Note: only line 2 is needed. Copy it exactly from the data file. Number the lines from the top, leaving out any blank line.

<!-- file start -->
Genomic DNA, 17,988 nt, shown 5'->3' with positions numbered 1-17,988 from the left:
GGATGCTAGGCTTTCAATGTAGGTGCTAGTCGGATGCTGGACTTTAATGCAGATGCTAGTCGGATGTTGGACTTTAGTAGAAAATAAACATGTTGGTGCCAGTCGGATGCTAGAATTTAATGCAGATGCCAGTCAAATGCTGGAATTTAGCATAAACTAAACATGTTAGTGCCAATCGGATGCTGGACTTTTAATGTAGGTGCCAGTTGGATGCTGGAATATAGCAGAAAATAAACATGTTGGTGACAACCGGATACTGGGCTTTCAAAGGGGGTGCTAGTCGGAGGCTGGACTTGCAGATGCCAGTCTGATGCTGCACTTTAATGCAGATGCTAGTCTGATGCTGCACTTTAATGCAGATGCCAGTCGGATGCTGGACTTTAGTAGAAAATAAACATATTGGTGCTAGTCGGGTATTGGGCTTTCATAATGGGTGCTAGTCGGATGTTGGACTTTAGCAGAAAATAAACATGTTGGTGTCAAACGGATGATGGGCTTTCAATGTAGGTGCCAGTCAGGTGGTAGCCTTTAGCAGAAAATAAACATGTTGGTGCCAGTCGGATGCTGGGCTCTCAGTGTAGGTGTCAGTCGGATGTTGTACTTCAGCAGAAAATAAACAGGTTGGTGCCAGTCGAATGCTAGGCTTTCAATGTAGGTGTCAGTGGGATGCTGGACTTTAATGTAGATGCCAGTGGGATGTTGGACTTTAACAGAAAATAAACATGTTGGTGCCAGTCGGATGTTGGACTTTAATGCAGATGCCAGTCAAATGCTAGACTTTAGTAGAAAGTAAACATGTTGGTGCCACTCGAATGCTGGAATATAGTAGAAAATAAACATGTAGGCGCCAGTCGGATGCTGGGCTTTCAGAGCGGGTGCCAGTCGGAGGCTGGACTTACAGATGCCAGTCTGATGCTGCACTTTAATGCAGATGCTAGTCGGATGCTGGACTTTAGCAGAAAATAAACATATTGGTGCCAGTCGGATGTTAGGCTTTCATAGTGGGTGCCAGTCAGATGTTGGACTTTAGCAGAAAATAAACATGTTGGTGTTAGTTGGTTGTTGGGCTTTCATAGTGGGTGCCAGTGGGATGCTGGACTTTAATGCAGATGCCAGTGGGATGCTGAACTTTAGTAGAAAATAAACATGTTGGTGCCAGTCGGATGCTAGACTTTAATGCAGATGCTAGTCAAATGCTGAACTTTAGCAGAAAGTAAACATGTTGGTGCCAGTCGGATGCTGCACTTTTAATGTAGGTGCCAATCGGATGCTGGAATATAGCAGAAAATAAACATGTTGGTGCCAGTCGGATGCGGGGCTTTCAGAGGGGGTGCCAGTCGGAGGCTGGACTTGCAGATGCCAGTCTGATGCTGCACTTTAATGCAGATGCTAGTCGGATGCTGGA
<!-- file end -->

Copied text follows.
GGATGCTAGGCTTTCAATGTAGGTGCTAGTCGGATGCTGGACTTTAATGCAGATGCTAGTCGGATGTTGGACTTTAGTAGAAAATAAACATGTTGGTGCCAGTCGGATGCTAGAATTTAATGCAGATGCCAGTCAAATGCTGGAATTTAGCATAAACTAAACATGTTAGTGCCAATCGGATGCTGGACTTTTAATGTAGGTGCCAGTTGGATGCTGGAATATAGCAGAAAATAAACATGTTGGTGACAACCGGATACTGGGCTTTCAAAGGGGGTGCTAGTCGGAGGCTGGACTTGCAGATGCCAGTCTGATGCTGCACTTTAATGCAGATGCTAGTCTGATGCTGCACTTTAATGCAGATGCCAGTCGGATGCTGGACTTTAGTAGAAAATAAACATATTGGTGCTAGTCGGGTATTGGGCTTTCATAATGGGTGCTAGTCGGATGTTGGACTTTAGCAGAAAATAAACATGTTGGTGTCAAACGGATGATGGGCTTTCAATGTAGGTGCCAGTCAGGTGGTAGCCTTTAGCAGAAAATAAACATGTTGGTGCCAGTCGGATGCTGGGCTCTCAGTGTAGGTGTCAGTCGGATGTTGTACTTCAGCAGAAAATAAACAGGTTGGTGCCAGTCGAATGCTAGGCTTTCAATGTAGGTGTCAGTGGGATGCTGGACTTTAATGTAGATGCCAGTGGGATGTTGGACTTTAACAGAAAATAAACATGTTGGTGCCAGTCGGATGTTGGACTTTAATGCAGATGCCAGTCAAATGCTAGACTTTAGTAGAAAGTAAACATGTTGGTGCCACTCGAATGCTGGAATATAGTAGAAAATAAACATGTAGGCGCCAGTCGGATGCTGGGCTTTCAGAGCGGGTGCCAGTCGGAGGCTGGACTTACAGATGCCAGTCTGATGCTGCACTTTAATGCAGATGCTAGTCGGATGCTGGACTTTAGCAGAAAATAAACATATTGGTGCCAGTCGGATGTTAGGCTTTCATAGTGGGTGCCAGTCAGATGTTGGACTTTAGCAGAAAATAAACATGTTGGTGTTAGTTGGTTGTTGGGCTTTCATAGTGGGTGCCAGTGGGATGCTGGACTTTAATGCAGATGCCAGTGGGATGCTGAACTTTAGTAGAAAATAAACATGTTGGTGCCAGTCGGATGCTAGACTTTAATGCAGATGCTAGTCAAATGCTGAACTTTAGCAGAAAGTAAACATGTTGGTGCCAGTCGGATGCTGCACTTTTAATGTAGGTGCCAATCGGATGCTGGAATATAGCAGAAAATAAACATGTTGGTGCCAGTCGGATGCGGGGCTTTCAGAGGGGGTGCCAGTCGGAGGCTGGACTTGCAGATGCCAGTCTGATGCTGCACTTTAATGCAGATGCTAGTCGGATGCTGGA